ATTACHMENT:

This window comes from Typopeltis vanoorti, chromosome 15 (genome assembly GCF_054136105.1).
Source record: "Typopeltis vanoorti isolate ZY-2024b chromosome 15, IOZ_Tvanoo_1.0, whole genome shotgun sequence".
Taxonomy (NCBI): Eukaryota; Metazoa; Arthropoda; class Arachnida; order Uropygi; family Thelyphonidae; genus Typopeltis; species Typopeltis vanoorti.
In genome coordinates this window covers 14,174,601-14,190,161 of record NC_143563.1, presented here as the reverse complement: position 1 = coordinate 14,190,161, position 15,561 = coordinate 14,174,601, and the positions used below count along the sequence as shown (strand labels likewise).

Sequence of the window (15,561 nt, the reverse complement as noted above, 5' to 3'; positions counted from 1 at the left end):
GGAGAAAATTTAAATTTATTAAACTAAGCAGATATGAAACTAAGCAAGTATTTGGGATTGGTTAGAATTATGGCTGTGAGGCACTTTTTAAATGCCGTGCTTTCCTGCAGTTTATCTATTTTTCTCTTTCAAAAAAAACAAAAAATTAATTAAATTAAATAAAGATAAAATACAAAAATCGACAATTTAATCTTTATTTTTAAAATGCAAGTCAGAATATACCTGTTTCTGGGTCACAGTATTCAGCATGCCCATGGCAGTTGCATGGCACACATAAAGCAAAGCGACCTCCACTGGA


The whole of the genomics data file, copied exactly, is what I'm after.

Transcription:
This window comes from Typopeltis vanoorti, chromosome 15 (genome assembly GCF_054136105.1).
Source record: "Typopeltis vanoorti isolate ZY-2024b chromosome 15, IOZ_Tvanoo_1.0, whole genome shotgun sequence".
Taxonomy (NCBI): Eukaryota; Metazoa; Arthropoda; class Arachnida; order Uropygi; family Thelyphonidae; genus Typopeltis; species Typopeltis vanoorti.
In genome coordinates this window covers 14,174,601-14,190,161 of record NC_143563.1, presented here as the reverse complement: position 1 = coordinate 14,190,161, position 15,561 = coordinate 14,174,601, and the positions used below count along the sequence as shown (strand labels likewise).

Sequence of the window (15,561 nt, the reverse complement as noted above, 5' to 3'; positions counted from 1 at the left end):
GGAGAAAATTTAAATTTATTAAACTAAGCAGATATGAAACTAAGCAAGTATTTGGGATTGGTTAGAATTATGGCTGTGAGGCACTTTTTAAATGCCGTGCTTTCCTGCAGTTTATCTATTTTTCTCTTTCAAAAAAAACAAAAAATTAATTAAATTAAATAAAGATAAAATACAAAAATCGACAATTTAATCTTTATTTTTAAAATGCAAGTCAGAATATACCTGTTTCTGGGTCACAGTATTCAGCATGCCCATGGCAGTTGCATGGCACACATAAAGCAAAGCGACCTCCACTGGA